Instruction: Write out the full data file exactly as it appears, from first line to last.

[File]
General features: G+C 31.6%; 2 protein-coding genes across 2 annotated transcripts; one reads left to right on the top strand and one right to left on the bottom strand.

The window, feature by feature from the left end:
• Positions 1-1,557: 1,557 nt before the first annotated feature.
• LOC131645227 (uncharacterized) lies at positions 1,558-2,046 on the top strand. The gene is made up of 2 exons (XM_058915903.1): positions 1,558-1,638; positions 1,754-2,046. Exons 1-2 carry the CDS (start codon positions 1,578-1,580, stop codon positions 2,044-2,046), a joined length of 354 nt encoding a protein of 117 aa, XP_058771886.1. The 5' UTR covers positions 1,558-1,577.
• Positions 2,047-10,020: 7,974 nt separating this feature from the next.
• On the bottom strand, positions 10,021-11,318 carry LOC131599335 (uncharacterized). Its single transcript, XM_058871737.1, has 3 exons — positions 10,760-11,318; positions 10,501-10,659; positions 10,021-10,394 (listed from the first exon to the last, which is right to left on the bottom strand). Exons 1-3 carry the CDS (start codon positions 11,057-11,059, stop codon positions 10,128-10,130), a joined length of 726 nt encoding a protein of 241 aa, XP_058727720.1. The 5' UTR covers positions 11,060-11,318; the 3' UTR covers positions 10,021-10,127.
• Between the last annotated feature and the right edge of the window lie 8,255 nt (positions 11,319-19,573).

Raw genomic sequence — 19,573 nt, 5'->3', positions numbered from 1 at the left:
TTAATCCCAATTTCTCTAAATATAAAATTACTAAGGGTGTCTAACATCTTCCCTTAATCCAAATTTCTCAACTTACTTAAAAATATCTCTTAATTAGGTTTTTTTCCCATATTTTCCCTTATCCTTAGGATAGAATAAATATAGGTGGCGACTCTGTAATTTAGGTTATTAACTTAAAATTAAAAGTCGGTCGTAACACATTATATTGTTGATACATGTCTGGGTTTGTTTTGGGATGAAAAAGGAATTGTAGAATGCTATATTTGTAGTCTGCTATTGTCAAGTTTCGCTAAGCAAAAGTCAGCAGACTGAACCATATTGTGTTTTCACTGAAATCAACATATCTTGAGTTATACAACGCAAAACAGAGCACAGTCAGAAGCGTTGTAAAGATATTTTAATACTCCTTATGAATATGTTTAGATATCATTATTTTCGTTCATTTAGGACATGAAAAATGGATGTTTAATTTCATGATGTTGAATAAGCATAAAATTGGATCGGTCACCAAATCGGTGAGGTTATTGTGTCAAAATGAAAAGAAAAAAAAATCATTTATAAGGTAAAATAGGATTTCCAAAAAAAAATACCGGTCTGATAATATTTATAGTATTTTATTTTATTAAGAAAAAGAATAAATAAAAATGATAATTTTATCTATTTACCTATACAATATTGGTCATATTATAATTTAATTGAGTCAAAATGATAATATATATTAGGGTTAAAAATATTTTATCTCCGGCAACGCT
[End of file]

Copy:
General features: G+C 31.6%; 2 protein-coding genes across 2 annotated transcripts; one reads left to right on the top strand and one right to left on the bottom strand.

The window, feature by feature from the left end:
• Positions 1-1,557: 1,557 nt before the first annotated feature.
• LOC131645227 (uncharacterized) lies at positions 1,558-2,046 on the top strand. The gene is made up of 2 exons (XM_058915903.1): positions 1,558-1,638; positions 1,754-2,046. Exons 1-2 carry the CDS (start codon positions 1,578-1,580, stop codon positions 2,044-2,046), a joined length of 354 nt encoding a protein of 117 aa, XP_058771886.1. The 5' UTR covers positions 1,558-1,577.
• Positions 2,047-10,020: 7,974 nt separating this feature from the next.
• On the bottom strand, positions 10,021-11,318 carry LOC131599335 (uncharacterized). Its single transcript, XM_058871737.1, has 3 exons — positions 10,760-11,318; positions 10,501-10,659; positions 10,021-10,394 (listed from the first exon to the last, which is right to left on the bottom strand). Exons 1-3 carry the CDS (start codon positions 11,057-11,059, stop codon positions 10,128-10,130), a joined length of 726 nt encoding a protein of 241 aa, XP_058727720.1. The 5' UTR covers positions 11,060-11,318; the 3' UTR covers positions 10,021-10,127.
• Between the last annotated feature and the right edge of the window lie 8,255 nt (positions 11,319-19,573).

Raw genomic sequence — 19,573 nt, 5'->3', positions numbered from 1 at the left:
TTAATCCCAATTTCTCTAAATATAAAATTACTAAGGGTGTCTAACATCTTCCCTTAATCCAAATTTCTCAACTTACTTAAAAATATCTCTTAATTAGGTTTTTTTCCCATATTTTCCCTTATCCTTAGGATAGAATAAATATAGGTGGCGACTCTGTAATTTAGGTTATTAACTTAAAATTAAAAGTCGGTCGTAACACATTATATTGTTGATACATGTCTGGGTTTGTTTTGGGATGAAAAAGGAATTGTAGAATGCTATATTTGTAGTCTGCTATTGTCAAGTTTCGCTAAGCAAAAGTCAGCAGACTGAACCATATTGTGTTTTCACTGAAATCAACATATCTTGAGTTATACAACGCAAAACAGAGCACAGTCAGAAGCGTTGTAAAGATATTTTAATACTCCTTATGAATATGTTTAGATATCATTATTTTCGTTCATTTAGGACATGAAAAATGGATGTTTAATTTCATGATGTTGAATAAGCATAAAATTGGATCGGTCACCAAATCGGTGAGGTTATTGTGTCAAAATGAAAAGAAAAAAAAATCATTTATAAGGTAAAATAGGATTTCCAAAAAAAAATACCGGTCTGATAATATTTATAGTATTTTATTTTATTAAGAAAAAGAATAAATAAAAATGATAATTTTATCTATTTACCTATACAATATTGGTCATATTATAATTTAATTGAGTCAAAATGATAATATATATTAGGGTTAAAAATATTTTATCTCCGGCAACGCT